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Combining herpes with chemo can help fight cancer


Hamilton, ON Combining a herpes virus with chemotherapy is showing promise in killing cancer cells and tumours in mice, two McMaster University studies have found.

Led by Sam Workenhe, a postdoctoral researcher in the lab of Karen Mossman, chair of the Department of Biochemistry and Biomedical Sciences and member of the Michael G. DeGroote Institute for Infectious Disease Research and McMaster Immunology Research Center, the research was recently published in the scientific journals Molecular Therapy and Cancer Immunology Research.

“Cancer cells are constantly evolving to outsmart the body’s immune response,” Workenhe says. “Effective cancer therapies target tumour cells directly and initiate an “anti-tumour” immune response that targets tumour cells, even in the absence of the original therapeutic agent.”

The approach is a novel way to directly target tumour cells and activate the immune system, he says.

The researchers study oncolytic viruses, which are novel cancer therapeutics that kill cancer cells but spare normal, healthy cells, “thus mediating their cancer-killing activity without the adverse side effects common with radiation therapy and chemotherapy,” Mossman explains. “In addition to directly killing tumour cells,” she says, “oncolytic viruses activate the host immune response, leading to both clearance of the virus and recognition and clearance of the tumour.”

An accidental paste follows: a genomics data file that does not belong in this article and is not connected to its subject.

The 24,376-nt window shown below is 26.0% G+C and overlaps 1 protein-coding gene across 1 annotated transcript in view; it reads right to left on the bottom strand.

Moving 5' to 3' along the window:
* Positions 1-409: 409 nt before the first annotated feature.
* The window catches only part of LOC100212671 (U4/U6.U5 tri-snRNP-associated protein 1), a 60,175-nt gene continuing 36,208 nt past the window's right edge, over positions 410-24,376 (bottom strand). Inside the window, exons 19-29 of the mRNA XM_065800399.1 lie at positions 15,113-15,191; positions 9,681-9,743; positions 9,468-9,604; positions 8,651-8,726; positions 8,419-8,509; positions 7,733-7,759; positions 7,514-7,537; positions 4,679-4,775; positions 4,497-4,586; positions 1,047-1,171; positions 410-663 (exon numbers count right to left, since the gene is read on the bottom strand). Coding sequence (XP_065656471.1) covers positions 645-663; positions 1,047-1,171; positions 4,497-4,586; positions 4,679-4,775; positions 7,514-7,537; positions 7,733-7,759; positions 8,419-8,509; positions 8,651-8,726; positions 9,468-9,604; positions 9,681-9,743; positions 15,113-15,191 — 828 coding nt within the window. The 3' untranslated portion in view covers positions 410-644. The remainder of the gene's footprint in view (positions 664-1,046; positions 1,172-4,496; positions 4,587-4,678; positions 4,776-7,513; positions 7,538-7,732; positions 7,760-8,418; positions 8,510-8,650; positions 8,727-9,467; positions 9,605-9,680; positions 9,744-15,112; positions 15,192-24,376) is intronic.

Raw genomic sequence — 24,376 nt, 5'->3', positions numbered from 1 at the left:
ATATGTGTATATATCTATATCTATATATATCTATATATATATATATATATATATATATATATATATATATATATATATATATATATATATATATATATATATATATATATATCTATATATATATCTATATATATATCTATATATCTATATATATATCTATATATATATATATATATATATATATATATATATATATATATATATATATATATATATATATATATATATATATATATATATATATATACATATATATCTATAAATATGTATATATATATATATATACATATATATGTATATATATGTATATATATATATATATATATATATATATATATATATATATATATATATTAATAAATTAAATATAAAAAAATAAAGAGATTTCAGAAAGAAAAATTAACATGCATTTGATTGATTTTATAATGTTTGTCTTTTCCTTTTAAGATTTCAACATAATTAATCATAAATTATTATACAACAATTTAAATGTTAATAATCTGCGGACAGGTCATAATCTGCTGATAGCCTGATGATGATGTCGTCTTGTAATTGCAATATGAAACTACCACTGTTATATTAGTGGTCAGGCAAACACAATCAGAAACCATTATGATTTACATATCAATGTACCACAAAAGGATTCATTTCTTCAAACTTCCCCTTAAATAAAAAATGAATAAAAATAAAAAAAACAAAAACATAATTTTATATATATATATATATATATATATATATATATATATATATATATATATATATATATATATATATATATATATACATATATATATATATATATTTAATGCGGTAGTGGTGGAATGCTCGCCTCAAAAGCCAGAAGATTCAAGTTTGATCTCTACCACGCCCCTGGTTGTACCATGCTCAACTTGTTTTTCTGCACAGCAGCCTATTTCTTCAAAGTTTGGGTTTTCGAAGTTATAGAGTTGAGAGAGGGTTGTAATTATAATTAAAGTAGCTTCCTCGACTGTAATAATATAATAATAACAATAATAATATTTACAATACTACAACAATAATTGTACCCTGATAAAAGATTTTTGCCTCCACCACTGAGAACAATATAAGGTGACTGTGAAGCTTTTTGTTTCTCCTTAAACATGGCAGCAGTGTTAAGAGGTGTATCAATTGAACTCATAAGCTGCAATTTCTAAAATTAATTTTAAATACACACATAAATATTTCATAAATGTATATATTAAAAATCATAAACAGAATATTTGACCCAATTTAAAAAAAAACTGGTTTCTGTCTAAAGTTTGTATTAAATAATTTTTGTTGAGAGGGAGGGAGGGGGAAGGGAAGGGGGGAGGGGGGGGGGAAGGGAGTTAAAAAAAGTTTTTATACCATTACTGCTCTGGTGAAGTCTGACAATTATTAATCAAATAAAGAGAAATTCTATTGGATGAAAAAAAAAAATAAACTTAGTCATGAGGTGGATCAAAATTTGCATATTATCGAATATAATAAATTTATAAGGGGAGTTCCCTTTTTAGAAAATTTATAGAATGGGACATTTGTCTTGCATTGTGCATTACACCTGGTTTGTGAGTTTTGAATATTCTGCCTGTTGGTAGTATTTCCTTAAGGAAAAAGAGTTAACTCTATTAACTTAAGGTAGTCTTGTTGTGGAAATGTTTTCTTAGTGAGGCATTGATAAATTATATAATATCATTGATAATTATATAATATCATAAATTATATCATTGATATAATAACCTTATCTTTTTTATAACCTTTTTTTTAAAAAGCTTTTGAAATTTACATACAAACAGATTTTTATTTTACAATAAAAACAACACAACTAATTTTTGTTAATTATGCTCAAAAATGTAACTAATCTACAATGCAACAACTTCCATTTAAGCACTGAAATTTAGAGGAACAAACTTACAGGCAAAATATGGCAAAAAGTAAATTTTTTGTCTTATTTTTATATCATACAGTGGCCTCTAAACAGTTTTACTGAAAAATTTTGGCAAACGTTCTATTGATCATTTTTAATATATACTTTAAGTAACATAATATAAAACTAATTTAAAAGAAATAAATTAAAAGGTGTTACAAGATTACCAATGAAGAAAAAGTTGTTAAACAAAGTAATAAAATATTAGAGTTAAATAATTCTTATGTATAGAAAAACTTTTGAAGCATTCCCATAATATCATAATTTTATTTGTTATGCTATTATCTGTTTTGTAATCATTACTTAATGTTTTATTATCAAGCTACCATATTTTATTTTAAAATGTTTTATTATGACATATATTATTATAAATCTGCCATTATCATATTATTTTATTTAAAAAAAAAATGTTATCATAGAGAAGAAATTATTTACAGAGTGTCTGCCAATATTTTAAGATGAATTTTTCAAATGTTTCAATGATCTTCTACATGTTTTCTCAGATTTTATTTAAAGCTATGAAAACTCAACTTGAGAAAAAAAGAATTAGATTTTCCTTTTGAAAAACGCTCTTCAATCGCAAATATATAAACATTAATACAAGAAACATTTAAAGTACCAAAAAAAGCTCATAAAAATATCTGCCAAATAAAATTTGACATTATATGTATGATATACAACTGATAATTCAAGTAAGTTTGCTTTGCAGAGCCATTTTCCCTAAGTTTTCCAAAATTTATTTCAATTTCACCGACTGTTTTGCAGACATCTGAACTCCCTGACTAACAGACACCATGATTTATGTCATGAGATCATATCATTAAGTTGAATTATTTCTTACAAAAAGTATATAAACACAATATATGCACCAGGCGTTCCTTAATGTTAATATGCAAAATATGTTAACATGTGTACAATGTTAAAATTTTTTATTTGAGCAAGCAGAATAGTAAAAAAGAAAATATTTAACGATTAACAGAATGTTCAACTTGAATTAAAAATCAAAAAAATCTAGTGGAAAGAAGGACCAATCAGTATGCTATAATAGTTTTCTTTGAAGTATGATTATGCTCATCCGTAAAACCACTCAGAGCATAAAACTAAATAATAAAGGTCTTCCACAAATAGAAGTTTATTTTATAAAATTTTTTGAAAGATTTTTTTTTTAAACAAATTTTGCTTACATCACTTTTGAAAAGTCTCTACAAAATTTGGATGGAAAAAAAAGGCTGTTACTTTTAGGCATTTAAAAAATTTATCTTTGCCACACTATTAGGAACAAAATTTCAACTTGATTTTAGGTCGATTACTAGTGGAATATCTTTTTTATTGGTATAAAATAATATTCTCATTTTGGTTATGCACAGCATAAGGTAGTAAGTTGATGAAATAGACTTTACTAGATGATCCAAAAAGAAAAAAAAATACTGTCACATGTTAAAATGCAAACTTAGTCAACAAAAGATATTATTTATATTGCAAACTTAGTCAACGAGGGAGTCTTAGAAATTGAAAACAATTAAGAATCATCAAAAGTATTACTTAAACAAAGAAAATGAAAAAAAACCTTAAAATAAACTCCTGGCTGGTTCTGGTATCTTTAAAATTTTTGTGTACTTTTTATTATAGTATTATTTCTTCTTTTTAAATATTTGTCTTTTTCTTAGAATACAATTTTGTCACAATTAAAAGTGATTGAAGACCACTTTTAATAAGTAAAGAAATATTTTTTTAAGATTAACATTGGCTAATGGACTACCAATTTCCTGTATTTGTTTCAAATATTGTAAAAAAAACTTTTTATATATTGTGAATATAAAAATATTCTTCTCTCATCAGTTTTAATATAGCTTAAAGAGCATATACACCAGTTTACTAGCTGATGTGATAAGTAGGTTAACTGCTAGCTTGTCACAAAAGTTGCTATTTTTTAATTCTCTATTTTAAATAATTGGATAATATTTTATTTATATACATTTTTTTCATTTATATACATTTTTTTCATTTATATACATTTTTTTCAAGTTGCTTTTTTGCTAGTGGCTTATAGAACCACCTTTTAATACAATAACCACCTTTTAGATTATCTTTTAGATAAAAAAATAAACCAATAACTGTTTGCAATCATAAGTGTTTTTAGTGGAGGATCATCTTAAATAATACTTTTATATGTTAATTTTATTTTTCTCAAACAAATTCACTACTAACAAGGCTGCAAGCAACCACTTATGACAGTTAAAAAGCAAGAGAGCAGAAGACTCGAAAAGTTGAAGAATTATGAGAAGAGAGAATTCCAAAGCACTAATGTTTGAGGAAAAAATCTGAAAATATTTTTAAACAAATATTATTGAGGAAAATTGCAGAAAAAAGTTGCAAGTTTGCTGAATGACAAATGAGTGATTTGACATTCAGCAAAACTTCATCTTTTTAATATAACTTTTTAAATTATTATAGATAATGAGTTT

Workenhe genetically engineered Herpes simplex viruses (HSVs) in a way that makes them specifically replicate in and kill cancer cells. “In our first study we used HSV-1 and HSV-2 oncolytic viruses to activate the immune response, and in a parallel study we combined this with chemotherapy and noticed it induced tumour regression and survival of mice with breast cancer.”

Their work supports recent studies that have found that some kinds of cell death are more beneficial in a therapeutic context compared to other types of cell deaths, he adds. Apoptosis, or programmed cell death, is a ‘quiet’ form of cell death that has evolved not to stimulate an immune response, as it plays an essential role in normal growth and development. Most viruses induce apoptosis following infection. However, Workenhe found that HSV vectors that preferentially induce a different type of cell death, called ‘immunogenic cell death’, are better stimulators of the immune response, and better oncolytic vectors. Synergistic effects on tumour regression and subsequent survival were observed when the virus was used in combination with an approved chemotherapy drug also known to induce immunogenic cell death.

The team plans to expand their work, which currently focuses on breast cancer, to other types of cancer, using a variety of combination therapy strategies.

The study also involved work by IIDR member Brian Lichty, associate professor of pathology and molecular medicine, and his postdoctoral researcher Jonathan G. Pol.

The study was supported by operating grants from the Canadian Cancer Society, the Canadian Breast Cancer Research Alliance and the Cancer Research Society.

 

Reported by Chantall Van Raay, McMaster University